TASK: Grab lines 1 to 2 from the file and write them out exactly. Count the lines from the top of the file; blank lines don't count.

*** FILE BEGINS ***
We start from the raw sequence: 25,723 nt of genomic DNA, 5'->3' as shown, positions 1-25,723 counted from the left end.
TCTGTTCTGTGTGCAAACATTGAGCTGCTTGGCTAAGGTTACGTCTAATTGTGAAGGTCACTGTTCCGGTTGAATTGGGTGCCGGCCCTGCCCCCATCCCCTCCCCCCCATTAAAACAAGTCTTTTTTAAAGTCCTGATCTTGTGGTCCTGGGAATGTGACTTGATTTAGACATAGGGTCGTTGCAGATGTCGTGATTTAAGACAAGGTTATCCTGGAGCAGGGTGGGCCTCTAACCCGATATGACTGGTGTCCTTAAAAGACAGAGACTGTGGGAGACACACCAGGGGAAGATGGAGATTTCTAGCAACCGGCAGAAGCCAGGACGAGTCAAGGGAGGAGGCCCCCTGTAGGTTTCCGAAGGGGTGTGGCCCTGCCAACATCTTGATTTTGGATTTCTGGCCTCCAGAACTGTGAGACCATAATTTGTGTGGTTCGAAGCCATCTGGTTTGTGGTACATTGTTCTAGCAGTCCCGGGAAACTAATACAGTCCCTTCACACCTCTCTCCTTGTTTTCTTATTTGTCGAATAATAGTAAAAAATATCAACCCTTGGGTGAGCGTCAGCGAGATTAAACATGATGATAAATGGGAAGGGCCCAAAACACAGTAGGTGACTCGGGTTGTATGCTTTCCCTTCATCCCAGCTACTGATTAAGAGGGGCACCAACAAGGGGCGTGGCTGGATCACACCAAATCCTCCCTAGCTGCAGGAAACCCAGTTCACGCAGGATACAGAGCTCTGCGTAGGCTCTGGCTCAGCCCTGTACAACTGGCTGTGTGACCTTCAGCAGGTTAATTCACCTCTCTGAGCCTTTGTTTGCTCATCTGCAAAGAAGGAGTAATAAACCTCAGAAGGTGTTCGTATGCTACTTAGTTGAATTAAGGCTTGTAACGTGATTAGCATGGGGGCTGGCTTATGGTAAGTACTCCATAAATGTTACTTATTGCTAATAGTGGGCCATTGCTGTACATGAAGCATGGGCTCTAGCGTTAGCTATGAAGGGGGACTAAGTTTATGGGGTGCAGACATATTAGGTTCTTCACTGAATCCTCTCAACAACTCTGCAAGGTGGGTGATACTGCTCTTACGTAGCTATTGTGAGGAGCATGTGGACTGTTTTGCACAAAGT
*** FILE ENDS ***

We start from the raw sequence: 25,723 nt of genomic DNA, 5'->3' as shown, positions 1-25,723 counted from the left end.
TCTGTTCTGTGTGCAAACATTGAGCTGCTTGGCTAAGGTTACGTCTAATTGTGAAGGTCACTGTTCCGGTTGAATTGGGTGCCGGCCCTGCCCCCATCCCCTCCCCCCCATTAAAACAAGTCTTTTTTAAAGTCCTGATCTTGTGGTCCTGGGAATGTGACTTGATTTAGACATAGGGTCGTTGCAGATGTCGTGATTTAAGACAAGGTTATCCTGGAGCAGGGTGGGCCTCTAACCCGATATGACTGGTGTCCTTAAAAGACAGAGACTGTGGGAGACACACCAGGGGAAGATGGAGATTTCTAGCAACCGGCAGAAGCCAGGACGAGTCAAGGGAGGAGGCCCCCTGTAGGTTTCCGAAGGGGTGTGGCCCTGCCAACATCTTGATTTTGGATTTCTGGCCTCCAGAACTGTGAGACCATAATTTGTGTGGTTCGAAGCCATCTGGTTTGTGGTACATTGTTCTAGCAGTCCCGGGAAACTAATACAGTCCCTTCACACCTCTCTCCTTGTTTTCTTATTTGTCGAATAATAGTAAAAAATATCAACCCTTGGGTGAGCGTCAGCGAGATTAAACATGATGATAAATGGGAAGGGCCCAAAACACAGTAGGTGACTCGGGTTGTATGCTTTCCCTTCATCCCAGCTACTGATTAAGAGGGGCACCAACAAGGGGCGTGGCTGGATCACACCAAATCCTCCCTAGCTGCAGGAAACCCAGTTCACGCAGGATACAGAGCTCTGCGTAGGCTCTGGCTCAGCCCTGTACAACTGGCTGTGTGACCTTCAGCAGGTTAATTCACCTCTCTGAGCCTTTGTTTGCTCATCTGCAAAGAAGGAGTAATAAACCTCAGAAGGTGTTCGTATGCTACTTAGTTGAATTAAGGCTTGTAACGTGATTAGCATGGGGGCTGGCTTATGGTAAGTACTCCATAAATGTTACTTATTGCTAATAGTGGGCCATTGCTGTACATGAAGCATGGGCTCTAGCGTTAGCTATGAAGGGGGACTAAGTTTATGGGGTGCAGACATATTAGGTTCTTCACTGAATCCTCTCAACAACTCTGCAAGGTGGGTGATACTGCTCTTACGTAGCTATTGTGAGGAGCATGTGGACTGTTTTGCACAAAGT